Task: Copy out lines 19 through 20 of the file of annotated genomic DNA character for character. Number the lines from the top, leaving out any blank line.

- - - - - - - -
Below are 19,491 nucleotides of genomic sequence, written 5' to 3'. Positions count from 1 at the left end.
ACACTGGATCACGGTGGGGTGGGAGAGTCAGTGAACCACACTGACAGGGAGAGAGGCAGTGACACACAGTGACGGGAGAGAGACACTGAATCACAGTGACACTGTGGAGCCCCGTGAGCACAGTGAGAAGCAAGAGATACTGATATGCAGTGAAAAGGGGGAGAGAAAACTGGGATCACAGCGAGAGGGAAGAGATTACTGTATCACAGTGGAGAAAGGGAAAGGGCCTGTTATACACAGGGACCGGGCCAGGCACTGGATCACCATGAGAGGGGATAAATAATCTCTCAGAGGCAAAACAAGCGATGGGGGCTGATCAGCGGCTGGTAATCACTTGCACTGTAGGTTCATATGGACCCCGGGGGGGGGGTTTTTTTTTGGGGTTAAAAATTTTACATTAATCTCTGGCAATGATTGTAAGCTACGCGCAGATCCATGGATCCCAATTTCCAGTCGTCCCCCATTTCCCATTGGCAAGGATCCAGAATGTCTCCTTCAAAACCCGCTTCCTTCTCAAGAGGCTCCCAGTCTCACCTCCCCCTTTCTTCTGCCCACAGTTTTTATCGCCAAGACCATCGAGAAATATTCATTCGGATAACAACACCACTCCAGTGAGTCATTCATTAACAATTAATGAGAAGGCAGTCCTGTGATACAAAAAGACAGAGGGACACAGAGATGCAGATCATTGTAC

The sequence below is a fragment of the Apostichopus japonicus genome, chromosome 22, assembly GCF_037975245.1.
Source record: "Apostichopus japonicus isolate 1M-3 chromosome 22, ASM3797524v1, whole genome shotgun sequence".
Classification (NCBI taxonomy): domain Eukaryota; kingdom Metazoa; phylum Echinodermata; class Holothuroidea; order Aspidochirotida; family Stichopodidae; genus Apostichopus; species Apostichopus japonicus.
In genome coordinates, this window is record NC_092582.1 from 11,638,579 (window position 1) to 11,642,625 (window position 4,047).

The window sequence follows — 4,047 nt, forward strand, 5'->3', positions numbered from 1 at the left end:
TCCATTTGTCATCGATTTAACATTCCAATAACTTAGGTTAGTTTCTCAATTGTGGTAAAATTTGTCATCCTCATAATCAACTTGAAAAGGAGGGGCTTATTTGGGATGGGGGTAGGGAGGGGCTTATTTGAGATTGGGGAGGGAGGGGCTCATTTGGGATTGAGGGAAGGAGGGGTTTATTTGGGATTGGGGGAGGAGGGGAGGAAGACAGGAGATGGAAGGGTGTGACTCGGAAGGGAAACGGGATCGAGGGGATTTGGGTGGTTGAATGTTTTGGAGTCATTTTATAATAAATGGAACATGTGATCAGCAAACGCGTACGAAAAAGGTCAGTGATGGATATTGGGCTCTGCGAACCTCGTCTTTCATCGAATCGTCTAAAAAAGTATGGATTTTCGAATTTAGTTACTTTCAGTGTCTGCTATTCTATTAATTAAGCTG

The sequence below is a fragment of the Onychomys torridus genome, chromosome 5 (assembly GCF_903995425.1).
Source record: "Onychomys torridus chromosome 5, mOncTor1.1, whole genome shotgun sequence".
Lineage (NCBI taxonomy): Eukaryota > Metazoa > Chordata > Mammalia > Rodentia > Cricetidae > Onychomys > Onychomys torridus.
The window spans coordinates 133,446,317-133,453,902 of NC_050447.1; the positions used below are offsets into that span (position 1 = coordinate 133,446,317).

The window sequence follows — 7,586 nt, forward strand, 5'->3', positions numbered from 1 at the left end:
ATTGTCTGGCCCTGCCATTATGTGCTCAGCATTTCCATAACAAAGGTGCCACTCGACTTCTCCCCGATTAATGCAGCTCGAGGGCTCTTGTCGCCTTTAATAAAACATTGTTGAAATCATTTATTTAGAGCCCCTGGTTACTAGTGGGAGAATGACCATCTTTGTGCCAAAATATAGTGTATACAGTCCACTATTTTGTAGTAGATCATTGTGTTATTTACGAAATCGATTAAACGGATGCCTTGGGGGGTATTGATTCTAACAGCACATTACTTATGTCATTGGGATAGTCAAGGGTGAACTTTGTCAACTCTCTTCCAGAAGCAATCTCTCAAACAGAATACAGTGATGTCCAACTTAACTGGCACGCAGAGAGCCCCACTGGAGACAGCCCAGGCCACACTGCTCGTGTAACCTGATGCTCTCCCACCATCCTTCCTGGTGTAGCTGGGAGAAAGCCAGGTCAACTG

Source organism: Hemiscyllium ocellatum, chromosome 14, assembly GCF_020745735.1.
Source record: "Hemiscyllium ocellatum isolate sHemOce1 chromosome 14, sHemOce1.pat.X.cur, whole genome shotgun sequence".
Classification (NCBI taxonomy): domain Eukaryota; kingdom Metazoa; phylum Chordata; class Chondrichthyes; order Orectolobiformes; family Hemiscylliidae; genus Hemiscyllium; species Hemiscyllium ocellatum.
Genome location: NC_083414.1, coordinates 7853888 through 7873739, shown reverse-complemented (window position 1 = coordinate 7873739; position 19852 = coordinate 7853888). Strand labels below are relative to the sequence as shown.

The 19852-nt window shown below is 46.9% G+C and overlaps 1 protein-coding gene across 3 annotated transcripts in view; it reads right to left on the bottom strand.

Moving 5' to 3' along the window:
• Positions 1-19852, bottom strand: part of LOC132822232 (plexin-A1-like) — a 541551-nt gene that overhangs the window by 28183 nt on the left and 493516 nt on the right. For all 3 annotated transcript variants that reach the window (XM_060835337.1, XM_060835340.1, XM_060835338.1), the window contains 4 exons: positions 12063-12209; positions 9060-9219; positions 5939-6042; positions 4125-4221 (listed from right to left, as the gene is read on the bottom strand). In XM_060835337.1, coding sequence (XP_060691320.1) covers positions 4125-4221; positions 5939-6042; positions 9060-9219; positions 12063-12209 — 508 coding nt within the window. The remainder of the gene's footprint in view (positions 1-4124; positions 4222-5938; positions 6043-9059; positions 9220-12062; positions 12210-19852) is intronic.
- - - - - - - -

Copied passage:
The 19852-nt window shown below is 46.9% G+C and overlaps 1 protein-coding gene across 3 annotated transcripts in view; it reads right to left on the bottom strand.

Moving 5' to 3' along the window: